George Tiller, the foremost practitioner of late term abortions in this country, was shot to death this morning as he was acting as an usher at Reformation Lutheran Church in Wichita Kansas. This is of course a terrible crime, and whoever committed it must pay the full penalty exacted by the law. What George Tiller did for a living was also a terrible crime, even though it was legal. May God have mercy on his soul. The type of violence that took the life of Tiller is just as opposed to the pro-life movement as is the violence that he perpetrated on the innocent.
Update I: Press conference by police video here.
Update II: Suspect in custody.
Update III: More information about the suspect and the crime.
Update IV: The name of the man in custody is Scott Roeder.
Regular readers of this blog will recall back in March when I posted on the situation in Connecticut where an attempt was made by anti-Catholic bigots in the state legislature to unconstitutionally interfere with the governance of the Catholic Church in that state. Massive outrage in Connecticut and around the nation caused the anti-Catholic bigots to retreat and cancel the proposed hearing on their bill.
Now, Bishop William Lori of the Diocese of Bridgeport is reporting that the State of Connecticut has advised him that the efforts of the Diocese to publicize and fight the anti-Catholic and unconstitutional bill constituted “lobbying” and that the Diocese may be subject to civil penalties. Let us be very clear on this point. This is obviously an attempt by anti-Catholic bigots in Connecticut to continue their war against the Church. Speaking out against bad legislation goes to the heart of why this country was founded. An attack on this right is an attack on our ability to take part in how we are governed. This attack on the Diocese of Bridgeport is an attack on every American who believes in the principles enunciated in the Declaration of Independence. As the Bishop notes, the Diocese has filed a federal civil rights lawsuit against this attempt by Connecticut to muzzle free speech. This is absolutely outrageous conduct by the powers-that-be in Connecticut and should alarm not only every Catholic in this nation, but every American who cherishes freedom.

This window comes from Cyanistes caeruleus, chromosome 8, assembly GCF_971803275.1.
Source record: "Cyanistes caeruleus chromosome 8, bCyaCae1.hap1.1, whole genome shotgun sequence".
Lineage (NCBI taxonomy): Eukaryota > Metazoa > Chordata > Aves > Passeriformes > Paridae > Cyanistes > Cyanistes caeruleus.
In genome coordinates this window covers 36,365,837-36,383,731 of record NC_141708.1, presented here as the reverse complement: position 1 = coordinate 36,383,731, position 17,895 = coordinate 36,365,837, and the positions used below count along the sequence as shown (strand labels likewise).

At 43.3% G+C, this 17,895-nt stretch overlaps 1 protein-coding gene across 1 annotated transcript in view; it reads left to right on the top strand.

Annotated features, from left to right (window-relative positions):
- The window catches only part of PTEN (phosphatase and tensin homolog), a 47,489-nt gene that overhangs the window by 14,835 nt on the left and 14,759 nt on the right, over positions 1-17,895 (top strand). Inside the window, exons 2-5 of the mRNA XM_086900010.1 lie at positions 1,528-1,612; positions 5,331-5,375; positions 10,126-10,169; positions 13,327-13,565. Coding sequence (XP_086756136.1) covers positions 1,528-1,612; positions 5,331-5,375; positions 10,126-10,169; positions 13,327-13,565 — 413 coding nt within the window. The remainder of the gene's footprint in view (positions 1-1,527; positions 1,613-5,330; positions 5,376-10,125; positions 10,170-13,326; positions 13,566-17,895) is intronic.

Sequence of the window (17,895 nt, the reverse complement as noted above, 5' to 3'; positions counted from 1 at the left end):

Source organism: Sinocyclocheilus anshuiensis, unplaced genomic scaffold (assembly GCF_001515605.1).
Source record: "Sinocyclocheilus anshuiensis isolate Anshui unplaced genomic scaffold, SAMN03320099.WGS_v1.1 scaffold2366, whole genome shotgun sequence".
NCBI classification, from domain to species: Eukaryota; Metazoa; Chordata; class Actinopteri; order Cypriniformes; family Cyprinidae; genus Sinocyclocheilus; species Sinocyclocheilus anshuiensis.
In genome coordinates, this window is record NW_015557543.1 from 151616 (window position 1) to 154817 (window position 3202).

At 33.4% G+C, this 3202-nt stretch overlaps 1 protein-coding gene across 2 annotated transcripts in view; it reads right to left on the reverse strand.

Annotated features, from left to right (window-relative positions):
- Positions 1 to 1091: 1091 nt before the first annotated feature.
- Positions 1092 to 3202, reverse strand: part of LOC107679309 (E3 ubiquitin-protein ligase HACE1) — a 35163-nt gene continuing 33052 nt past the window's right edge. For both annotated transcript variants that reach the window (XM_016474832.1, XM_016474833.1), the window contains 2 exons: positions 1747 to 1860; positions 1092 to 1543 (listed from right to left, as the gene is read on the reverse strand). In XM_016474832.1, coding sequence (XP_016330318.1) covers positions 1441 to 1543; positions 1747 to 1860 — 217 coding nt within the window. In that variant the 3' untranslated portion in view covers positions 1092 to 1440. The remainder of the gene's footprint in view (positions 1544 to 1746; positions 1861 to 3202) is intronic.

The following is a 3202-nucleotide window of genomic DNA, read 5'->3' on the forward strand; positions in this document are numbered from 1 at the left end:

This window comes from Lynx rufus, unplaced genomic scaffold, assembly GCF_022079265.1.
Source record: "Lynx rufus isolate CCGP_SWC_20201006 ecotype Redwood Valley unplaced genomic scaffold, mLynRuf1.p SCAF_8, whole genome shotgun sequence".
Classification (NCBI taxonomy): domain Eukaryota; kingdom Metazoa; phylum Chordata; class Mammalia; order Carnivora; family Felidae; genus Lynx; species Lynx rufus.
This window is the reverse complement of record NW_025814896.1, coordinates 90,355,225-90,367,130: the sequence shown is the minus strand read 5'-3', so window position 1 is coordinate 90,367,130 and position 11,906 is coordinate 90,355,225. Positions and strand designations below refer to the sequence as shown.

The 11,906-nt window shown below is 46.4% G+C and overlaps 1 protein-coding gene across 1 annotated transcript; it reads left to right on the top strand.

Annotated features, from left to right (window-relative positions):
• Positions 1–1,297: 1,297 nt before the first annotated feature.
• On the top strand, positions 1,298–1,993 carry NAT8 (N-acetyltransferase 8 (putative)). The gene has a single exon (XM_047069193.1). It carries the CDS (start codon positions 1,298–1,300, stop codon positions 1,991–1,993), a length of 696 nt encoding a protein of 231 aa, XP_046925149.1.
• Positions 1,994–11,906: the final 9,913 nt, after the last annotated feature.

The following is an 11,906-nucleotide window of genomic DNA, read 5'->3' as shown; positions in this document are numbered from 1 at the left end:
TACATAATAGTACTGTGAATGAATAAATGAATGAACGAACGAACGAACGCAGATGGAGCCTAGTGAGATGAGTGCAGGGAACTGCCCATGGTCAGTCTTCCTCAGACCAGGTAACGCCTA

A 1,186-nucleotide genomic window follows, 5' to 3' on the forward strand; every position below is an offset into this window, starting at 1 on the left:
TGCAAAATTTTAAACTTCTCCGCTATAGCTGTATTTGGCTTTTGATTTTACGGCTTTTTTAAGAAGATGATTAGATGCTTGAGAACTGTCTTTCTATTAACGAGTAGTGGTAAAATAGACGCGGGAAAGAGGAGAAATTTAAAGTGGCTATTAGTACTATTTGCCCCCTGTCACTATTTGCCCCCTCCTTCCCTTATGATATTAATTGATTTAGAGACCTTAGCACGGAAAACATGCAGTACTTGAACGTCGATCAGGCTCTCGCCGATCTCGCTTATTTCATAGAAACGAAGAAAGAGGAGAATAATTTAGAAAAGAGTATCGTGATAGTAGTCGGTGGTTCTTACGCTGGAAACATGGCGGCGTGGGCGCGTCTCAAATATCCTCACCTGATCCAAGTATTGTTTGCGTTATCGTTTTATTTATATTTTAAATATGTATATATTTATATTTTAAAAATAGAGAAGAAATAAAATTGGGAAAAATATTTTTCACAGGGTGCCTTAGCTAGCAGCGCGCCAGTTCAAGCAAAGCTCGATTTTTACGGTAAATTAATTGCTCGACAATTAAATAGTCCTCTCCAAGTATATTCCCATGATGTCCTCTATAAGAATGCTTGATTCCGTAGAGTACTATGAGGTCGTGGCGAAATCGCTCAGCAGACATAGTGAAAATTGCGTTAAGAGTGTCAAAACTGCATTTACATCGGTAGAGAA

You knew I’d find some way to post about Star Trek again didn’t you?
As I prepare for some surgery this coming week to dig out some melanoma or pre-melanoma (docs still aren’t sure) from my back, I caught the last Tonight Show with Jay Leno. I haven’t watched late night talk shows regularly since Letterman back in the 80’s- but I like watching end of an era type programs because everyone seems to be in a more profound mood.
Jay Leno apparently caught that spirit. In his final moments in thinking of his legacy, he said his first reaction was something like- hey I tell jokes, make people laugh- what more do you say. But then he related how one of the band member’s had a child born shortly after he began as the Tonight Show host- and the child was featured briefly on the show. He then brought out the child who was now 17, and this led to his end game. He pulled back the curtain after describing how so many of his crew members met, married and had kids while being part of his show. The curtain revealed 68 kids and young adults, and Jay was beaming at how his show had a big part in bringing people together and making these children a reality.
I am quite certain that there was no political message embedded in this curtain call and speech about legacy- but it was hard to miss that what is of ultimate value is not all the temporary laughter over the years, it is the eternally significant lives of human beings, who may be mysteriously connecting in even the most insignificant of settings. If Jay Leno gets that, then God bless. I think God is always hiding in the most natural and normal of circumstances- the natural family is the greatest supernatural boost to many people’s spiritual growth. Maybe Leno missed out on that while focusing on his career, with no children of his own- or adopted- he and his wife apparently thought they were fine without children at home. But now he seemed to be finding his larger purpose in the children of his employees- which is a good development I think.
Christopher West came in for some criticism recently, much of it deserved, for his appearance on Nightline. In one sense, I sympathize with the critics. I have heard West speak, and found the simplification (bordering on sensationalization) of certain aspects of Theology of the Body somewhat off-putting. In a perfect world, people would read the writings of John Paull II and others to acquire a sophisticated, nuanced grasp of the subject matter. Nevertheless, that is not the world in which we live. That being the case I think, on balance, West’s work is valuable, difficult, and necessary.
And so I was somewhat surprised to see Dr. Schindler take the recent brouhaha as an opportunity to rather harshly criticize all of West’s work. The tension between academics and popularizers is nothing new (even writers as brilliant as C.S. Lewis and Chesterton had and have their academic detractors); but one would hope for a more restrained and sympathetic treatment given the difficulty of presenting the Catholic understanding of sexuality in the modern United States. I think the following defenses by Dr. Janet Smith and Dr. Michael Waldstein help provide a better context for understanding West and his work: